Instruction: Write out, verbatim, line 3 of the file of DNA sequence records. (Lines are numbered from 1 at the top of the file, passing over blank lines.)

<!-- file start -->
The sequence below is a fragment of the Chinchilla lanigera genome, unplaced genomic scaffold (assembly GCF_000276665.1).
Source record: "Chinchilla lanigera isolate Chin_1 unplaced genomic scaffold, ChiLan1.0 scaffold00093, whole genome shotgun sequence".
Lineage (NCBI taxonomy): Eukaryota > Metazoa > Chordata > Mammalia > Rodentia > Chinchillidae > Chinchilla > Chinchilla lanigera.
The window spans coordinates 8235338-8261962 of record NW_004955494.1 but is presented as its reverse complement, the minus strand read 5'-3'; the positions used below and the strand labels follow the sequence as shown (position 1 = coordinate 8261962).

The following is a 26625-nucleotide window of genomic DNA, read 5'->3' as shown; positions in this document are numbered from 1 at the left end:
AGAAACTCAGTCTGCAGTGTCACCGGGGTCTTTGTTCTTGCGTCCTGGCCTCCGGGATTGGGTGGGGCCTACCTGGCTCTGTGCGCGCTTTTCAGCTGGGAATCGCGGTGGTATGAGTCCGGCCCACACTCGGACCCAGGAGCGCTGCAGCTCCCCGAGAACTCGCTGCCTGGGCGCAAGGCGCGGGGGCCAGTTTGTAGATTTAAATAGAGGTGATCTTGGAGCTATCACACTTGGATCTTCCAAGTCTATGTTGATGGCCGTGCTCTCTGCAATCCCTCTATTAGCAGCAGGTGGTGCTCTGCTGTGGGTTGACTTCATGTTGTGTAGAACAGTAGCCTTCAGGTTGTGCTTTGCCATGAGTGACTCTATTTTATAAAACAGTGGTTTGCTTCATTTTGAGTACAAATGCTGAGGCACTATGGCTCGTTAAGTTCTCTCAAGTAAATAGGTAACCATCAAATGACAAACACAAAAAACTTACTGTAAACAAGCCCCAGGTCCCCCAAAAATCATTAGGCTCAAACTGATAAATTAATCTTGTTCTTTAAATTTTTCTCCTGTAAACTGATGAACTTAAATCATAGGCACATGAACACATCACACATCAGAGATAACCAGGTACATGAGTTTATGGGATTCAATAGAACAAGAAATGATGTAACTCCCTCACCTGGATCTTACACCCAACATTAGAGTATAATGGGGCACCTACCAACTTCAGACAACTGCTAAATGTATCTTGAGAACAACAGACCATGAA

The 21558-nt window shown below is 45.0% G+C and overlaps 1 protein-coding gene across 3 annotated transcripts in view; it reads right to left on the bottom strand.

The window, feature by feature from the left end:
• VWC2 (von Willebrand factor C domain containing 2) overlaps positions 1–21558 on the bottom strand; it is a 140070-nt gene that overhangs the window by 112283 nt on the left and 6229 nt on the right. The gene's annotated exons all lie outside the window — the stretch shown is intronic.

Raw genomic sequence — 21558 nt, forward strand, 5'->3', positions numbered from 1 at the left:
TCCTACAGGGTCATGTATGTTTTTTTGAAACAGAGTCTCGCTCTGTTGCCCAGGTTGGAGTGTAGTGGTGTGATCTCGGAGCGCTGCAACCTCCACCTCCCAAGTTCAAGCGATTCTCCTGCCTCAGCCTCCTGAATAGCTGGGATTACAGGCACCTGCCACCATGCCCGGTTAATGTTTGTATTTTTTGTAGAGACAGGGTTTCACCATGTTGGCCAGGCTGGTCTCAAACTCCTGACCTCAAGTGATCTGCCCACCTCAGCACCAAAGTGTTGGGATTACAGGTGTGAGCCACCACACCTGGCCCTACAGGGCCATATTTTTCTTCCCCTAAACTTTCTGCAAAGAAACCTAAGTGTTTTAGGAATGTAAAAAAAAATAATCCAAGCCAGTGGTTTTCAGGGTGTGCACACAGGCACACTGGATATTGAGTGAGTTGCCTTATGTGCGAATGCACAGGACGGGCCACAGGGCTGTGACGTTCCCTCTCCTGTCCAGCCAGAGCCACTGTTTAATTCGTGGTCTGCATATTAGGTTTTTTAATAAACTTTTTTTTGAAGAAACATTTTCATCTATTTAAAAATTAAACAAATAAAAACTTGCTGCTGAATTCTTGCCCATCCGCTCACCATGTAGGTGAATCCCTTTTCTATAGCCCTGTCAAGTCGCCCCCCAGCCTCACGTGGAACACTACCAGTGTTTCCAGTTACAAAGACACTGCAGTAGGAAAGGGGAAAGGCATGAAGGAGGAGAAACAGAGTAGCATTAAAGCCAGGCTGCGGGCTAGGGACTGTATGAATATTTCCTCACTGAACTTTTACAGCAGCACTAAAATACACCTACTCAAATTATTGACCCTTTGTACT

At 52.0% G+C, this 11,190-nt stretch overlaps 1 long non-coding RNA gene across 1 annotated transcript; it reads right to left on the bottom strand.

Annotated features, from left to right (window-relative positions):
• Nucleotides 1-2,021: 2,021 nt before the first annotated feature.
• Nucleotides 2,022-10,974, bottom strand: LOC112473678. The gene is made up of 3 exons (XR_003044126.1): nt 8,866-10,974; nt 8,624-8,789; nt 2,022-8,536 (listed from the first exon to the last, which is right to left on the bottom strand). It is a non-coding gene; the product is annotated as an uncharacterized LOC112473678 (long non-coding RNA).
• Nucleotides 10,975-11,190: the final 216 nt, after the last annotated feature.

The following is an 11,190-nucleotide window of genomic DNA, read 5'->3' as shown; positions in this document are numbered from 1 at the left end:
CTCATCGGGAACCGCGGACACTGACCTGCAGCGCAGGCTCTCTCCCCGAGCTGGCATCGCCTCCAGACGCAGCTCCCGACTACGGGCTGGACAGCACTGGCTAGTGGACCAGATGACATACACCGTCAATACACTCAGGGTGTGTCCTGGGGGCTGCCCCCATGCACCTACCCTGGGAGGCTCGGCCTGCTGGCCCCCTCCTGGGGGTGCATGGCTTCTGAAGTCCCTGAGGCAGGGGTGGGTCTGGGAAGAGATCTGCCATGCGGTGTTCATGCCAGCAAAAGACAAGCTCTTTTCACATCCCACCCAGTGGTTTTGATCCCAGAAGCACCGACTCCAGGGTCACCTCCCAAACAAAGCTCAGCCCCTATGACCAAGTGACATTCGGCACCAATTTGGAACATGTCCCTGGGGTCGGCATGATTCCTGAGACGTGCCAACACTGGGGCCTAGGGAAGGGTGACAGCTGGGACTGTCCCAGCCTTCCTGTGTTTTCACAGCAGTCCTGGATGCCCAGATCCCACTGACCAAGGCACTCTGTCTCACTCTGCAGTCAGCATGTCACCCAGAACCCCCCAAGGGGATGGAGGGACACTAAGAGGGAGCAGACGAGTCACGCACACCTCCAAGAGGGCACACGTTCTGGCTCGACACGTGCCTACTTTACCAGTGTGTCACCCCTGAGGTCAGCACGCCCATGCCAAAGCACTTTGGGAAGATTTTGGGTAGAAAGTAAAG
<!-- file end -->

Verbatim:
Lineage (NCBI taxonomy): Eukaryota > Metazoa > Chordata > Mammalia > Rodentia > Chinchillidae > Chinchilla > Chinchilla lanigera.